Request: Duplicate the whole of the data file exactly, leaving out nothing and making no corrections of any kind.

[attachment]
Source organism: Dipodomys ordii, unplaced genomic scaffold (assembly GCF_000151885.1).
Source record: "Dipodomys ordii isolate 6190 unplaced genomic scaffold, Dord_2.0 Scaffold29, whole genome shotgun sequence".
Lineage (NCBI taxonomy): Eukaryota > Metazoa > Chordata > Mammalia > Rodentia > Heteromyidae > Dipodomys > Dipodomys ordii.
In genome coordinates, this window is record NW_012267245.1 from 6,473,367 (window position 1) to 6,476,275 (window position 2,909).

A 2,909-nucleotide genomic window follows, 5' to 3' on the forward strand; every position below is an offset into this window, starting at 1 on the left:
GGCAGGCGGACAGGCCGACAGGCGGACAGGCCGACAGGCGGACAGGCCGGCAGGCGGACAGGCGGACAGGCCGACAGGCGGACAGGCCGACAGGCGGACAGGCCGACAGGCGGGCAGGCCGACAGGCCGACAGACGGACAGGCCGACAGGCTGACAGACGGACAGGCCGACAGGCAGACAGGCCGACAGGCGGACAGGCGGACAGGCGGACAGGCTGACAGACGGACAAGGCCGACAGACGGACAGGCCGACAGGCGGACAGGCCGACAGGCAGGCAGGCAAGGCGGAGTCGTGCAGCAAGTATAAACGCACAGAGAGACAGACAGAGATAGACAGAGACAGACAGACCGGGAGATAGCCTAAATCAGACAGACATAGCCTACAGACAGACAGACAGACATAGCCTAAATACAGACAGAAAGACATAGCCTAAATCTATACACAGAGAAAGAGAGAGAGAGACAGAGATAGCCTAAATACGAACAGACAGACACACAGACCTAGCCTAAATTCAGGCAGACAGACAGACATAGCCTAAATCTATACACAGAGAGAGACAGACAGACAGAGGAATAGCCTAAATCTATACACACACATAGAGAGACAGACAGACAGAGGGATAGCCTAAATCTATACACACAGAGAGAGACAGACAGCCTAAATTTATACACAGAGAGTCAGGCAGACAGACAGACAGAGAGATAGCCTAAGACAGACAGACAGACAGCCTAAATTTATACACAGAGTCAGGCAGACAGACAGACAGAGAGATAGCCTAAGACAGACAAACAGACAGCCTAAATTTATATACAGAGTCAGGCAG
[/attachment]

Source organism: Dipodomys ordii, unplaced genomic scaffold (assembly GCF_000151885.1).
Source record: "Dipodomys ordii isolate 6190 unplaced genomic scaffold, Dord_2.0 Scaffold29, whole genome shotgun sequence".
Lineage (NCBI taxonomy): Eukaryota > Metazoa > Chordata > Mammalia > Rodentia > Heteromyidae > Dipodomys > Dipodomys ordii.
In genome coordinates, this window is record NW_012267245.1 from 6,473,367 (window position 1) to 6,476,275 (window position 2,909).

A 2,909-nucleotide genomic window follows, 5' to 3' on the forward strand; every position below is an offset into this window, starting at 1 on the left:
GGCAGGCGGACAGGCCGACAGGCGGACAGGCCGACAGGCGGACAGGCCGGCAGGCGGACAGGCGGACAGGCCGACAGGCGGACAGGCCGACAGGCGGACAGGCCGACAGGCGGGCAGGCCGACAGGCCGACAGACGGACAGGCCGACAGGCTGACAGACGGACAGGCCGACAGGCAGACAGGCCGACAGGCGGACAGGCGGACAGGCGGACAGGCTGACAGACGGACAAGGCCGACAGACGGACAGGCCGACAGGCGGACAGGCCGACAGGCAGGCAGGCAAGGCGGAGTCGTGCAGCAAGTATAAACGCACAGAGAGACAGACAGAGATAGACAGAGACAGACAGACCGGGAGATAGCCTAAATCAGACAGACATAGCCTACAGACAGACAGACAGACATAGCCTAAATACAGACAGAAAGACATAGCCTAAATCTATACACAGAGAAAGAGAGAGAGAGACAGAGATAGCCTAAATACGAACAGACAGACACACAGACCTAGCCTAAATTCAGGCAGACAGACAGACATAGCCTAAATCTATACACAGAGAGAGACAGACAGACAGAGGAATAGCCTAAATCTATACACACACATAGAGAGACAGACAGACAGAGGGATAGCCTAAATCTATACACACAGAGAGAGACAGACAGCCTAAATTTATACACAGAGAGTCAGGCAGACAGACAGACAGAGAGATAGCCTAAGACAGACAGACAGACAGCCTAAATTTATACACAGAGTCAGGCAGACAGACAGACAGAGAGATAGCCTAAGACAGACAAACAGACAGCCTAAATTTATATACAGAGTCAGGCAG